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jtitle_s:("anesti Prog")
1.  Initial Injection Pressure for Dental Local Anesthesia: Effects on Pain and Anxiety 
Anesthesia progress  2005;52(3):95-101.
This study quantitatively assessed injection pressure, pain, and anxiety at the start of injection of a local anesthetic into the oral mucosa, and confirmed the relationship between injection pressure and pain, as well as between injection pressure and anxiety. Twenty-eight healthy men were selected as subjects and a 0.5-inch (12 mm) 30-gauge disposable needle attached to a computer-controlled local anesthetic delivery system (the Wand) was used. A 0.5 mL volume of local anesthetic solution was injected submucosally at a speed of either 30 or 160 s/mL. Three seconds after the start of local anesthetic injection, injection pressure was measured and pain and anxiety were assessed. Injection pressure was measured continuously in real time by using an invasive sphygmomanometer and analytical software, and pain was assessed on the Visual Analogue Scale and anxiety on the Faces Anxiety Scale. A significant correlation was evident between injection pressure and pain (rs = .579, P = .00124) and between intensity of injection pressure and state anxiety (rs = .479, P = .00979). It is therefore recommended that local anesthetic be injected under low pressure (less than 306 mm Hg) to minimize pain and anxiety among dental patients.
doi:10.2344/0003-3006(2005)52[95:IIPFDL]2.0.CO;2
PMCID: PMC1586792  PMID: 16252739
Local anesthetic initial injection pressure; Pain; Anxiety
2.  Factors Influencing the Discomfort of Intraoral Needle Penetration 
Anesthesia progress  2005;52(3):91-94.
This study with 24 volunteers compared the discomfort produced by needle penetration in different parts of the palatal mucosa. In addition, comparing a fresh needle to one that was used for a previous penetration in the same patient, we assessed the influence of the status of the needle on insertion discomfort during buccal mucosal penetration. The results showed that needle penetration in the anterior hard palate was more uncomfortable than in the posterior palate. Although men could not differentiate between fresh and used needles for a second buccal mucosal penetration, women reported a significant increase in discomfort with used needles.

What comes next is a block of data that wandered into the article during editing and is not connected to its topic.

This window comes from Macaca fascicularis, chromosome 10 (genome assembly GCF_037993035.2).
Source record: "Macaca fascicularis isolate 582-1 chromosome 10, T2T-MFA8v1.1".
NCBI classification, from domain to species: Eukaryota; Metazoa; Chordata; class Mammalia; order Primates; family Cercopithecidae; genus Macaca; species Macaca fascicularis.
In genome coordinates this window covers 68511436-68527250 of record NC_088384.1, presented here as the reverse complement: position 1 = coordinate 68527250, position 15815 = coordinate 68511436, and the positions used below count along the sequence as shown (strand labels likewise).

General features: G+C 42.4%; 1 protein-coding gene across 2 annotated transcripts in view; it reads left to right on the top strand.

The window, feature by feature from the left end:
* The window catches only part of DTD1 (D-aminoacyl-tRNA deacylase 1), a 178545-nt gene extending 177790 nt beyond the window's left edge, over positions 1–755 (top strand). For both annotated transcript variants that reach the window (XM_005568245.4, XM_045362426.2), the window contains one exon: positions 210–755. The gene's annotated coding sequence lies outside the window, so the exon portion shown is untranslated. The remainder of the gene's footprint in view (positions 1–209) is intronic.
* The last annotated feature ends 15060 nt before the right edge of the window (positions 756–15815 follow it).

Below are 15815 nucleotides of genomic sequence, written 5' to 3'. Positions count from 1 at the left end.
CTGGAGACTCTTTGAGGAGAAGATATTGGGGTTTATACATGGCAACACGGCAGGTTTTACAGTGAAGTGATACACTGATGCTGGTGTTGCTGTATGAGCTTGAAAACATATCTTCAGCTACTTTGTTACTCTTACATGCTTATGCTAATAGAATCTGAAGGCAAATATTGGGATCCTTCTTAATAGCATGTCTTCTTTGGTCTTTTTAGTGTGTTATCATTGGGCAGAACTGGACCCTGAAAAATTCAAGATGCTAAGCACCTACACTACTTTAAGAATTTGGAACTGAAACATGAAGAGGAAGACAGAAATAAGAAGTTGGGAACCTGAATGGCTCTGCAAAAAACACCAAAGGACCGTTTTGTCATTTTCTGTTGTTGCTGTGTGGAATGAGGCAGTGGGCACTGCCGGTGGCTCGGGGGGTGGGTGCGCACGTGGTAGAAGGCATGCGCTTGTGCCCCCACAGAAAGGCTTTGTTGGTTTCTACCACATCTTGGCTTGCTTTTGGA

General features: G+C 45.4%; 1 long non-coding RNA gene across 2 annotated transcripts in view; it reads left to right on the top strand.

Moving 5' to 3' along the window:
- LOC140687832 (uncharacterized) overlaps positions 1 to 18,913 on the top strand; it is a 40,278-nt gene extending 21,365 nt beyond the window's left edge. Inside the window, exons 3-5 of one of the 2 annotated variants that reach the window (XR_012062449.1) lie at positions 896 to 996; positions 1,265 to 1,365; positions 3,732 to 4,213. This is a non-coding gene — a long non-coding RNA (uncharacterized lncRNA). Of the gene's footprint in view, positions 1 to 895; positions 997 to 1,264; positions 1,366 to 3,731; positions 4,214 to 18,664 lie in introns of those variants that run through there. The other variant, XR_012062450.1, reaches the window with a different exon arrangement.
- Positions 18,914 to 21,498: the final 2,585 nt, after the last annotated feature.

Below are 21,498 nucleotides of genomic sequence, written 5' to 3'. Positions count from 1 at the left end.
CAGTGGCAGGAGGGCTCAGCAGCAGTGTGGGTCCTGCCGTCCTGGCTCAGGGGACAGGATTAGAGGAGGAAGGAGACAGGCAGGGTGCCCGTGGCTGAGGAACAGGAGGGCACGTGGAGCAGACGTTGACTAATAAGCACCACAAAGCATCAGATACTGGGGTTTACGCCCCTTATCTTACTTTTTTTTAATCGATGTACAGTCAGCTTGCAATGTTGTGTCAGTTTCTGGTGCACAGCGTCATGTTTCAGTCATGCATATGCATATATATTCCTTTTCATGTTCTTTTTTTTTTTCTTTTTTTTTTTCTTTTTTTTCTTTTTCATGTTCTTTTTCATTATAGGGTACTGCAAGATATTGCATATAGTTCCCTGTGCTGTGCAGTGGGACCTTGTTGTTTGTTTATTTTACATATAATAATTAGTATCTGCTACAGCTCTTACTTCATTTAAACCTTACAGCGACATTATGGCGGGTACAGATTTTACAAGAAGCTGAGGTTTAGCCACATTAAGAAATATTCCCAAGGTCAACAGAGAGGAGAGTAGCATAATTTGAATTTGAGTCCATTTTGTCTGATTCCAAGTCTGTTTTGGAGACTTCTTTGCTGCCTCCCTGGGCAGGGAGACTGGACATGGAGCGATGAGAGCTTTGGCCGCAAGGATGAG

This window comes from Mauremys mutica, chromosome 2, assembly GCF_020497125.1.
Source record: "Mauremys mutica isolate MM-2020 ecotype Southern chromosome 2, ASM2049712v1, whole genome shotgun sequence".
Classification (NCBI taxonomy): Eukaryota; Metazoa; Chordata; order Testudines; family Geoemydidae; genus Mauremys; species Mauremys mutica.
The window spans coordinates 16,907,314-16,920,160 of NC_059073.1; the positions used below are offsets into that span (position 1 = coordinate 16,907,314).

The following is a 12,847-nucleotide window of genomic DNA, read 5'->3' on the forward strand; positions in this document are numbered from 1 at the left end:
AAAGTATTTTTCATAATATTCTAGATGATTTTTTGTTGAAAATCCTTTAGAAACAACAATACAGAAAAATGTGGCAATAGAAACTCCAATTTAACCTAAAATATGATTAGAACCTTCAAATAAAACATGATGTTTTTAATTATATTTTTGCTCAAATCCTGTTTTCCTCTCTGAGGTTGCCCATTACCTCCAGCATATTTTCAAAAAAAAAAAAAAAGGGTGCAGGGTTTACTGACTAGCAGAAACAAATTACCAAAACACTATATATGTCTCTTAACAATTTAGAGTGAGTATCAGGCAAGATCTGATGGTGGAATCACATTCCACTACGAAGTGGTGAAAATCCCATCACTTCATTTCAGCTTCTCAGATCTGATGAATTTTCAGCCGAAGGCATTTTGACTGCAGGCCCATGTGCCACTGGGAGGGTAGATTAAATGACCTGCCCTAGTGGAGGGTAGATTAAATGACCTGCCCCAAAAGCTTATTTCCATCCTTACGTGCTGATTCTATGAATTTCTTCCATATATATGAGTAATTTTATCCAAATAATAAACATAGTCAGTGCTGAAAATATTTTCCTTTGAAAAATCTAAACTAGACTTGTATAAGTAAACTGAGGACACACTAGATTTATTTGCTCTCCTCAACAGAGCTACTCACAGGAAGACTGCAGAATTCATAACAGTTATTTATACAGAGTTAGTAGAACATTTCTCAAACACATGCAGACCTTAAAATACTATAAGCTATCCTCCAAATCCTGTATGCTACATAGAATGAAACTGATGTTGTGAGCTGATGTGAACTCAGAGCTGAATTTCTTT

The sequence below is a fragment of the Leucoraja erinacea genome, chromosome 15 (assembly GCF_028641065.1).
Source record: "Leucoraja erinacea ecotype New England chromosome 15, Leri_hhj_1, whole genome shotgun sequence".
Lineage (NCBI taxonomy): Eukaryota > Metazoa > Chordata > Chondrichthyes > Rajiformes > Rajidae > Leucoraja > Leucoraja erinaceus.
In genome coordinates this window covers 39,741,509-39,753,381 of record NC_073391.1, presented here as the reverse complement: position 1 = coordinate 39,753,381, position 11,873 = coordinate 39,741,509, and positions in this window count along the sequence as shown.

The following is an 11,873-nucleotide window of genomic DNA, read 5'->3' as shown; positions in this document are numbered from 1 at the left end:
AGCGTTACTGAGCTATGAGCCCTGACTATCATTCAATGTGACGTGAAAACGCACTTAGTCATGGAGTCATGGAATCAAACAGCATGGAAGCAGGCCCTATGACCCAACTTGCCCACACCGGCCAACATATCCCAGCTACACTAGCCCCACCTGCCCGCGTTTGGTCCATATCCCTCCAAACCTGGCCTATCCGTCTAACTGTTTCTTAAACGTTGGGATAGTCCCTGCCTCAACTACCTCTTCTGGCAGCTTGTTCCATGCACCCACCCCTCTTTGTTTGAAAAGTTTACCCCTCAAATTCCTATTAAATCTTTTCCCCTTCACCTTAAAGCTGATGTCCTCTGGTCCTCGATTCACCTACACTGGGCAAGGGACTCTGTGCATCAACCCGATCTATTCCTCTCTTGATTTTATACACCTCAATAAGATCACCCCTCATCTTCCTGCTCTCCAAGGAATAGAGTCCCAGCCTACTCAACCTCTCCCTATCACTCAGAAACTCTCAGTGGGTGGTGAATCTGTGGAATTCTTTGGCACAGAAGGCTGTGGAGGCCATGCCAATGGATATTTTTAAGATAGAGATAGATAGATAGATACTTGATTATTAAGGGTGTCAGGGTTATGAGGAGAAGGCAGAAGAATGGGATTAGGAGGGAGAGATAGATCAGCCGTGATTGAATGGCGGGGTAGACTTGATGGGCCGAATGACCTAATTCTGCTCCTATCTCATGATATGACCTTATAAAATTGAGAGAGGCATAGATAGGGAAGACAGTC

doi:10.2344/0003-3006(2005)52[91:FITDOI]2.0.CO;2
PMCID: PMC1586791  PMID: 16252738
Injection discomfort; Intraural injection; Dental local anesthesia; Needles
3.  Office-Based Anesthesia: Requirements for Patient Safety 
Anesthesia progress  2005;52(3):86-90.
doi:10.2344/0003-3006(2005)52[86:OARFPS]2.0.CO;2
PMCID: PMC1586790  PMID: 16252737
4.  The Increasing Use of Alcohol-Based Hand Sanitizers 
Anesthesia progress  2005;52(3):85.
doi:10.2344/0003-3006(2005)52[85:TIUOAH]2.0.CO;2
PMCID: PMC1586789  PMID: 16252736
5.  IFDAS Newsletter 
Anesthesia progress  2005;52(3):111-112.
doi:10.2344/0003-3006(2005)52[111:NM]2.0.CO;2
PMCID: PMC1586788
6.  Tiagabine May Reduce Bruxism and Associated Temporomandibular Joint Pain 
Anesthesia progress  2005;52(3):102-104.
Tiagabine is an anticonvulsant gamma-aminobutyric acid reuptake inhibitor commonly used as an add-on treatment of refractory partial seizures in persons over 12 years old. Four of the 5 cases reported here indicate that tiagabine might also be remarkably effective in suppressing nocturnal bruxism, trismus, and consequent morning pain in the teeth, masticatory musculature, jaw, and temporomandibular joint areas. Tiagabine has a benign adverse-effect profile, is easily tolerated, and retains effectiveness over time. Bed partners of these patients report that grinding noises have stopped; therefore, the tiagabine effect is probably not simply antinociceptive. The doses used to suppress nocturnal bruxism at bedtime (4–8 mg) are lower than those used to treat seizures.
doi:10.2344/0003-3006(2005)52[102:TMRBAA]2.0.CO;2
PMCID: PMC1586785  PMID: 16252740
Pain; Tiagabine; Bruxism; Trismus

Results 1-6 (6)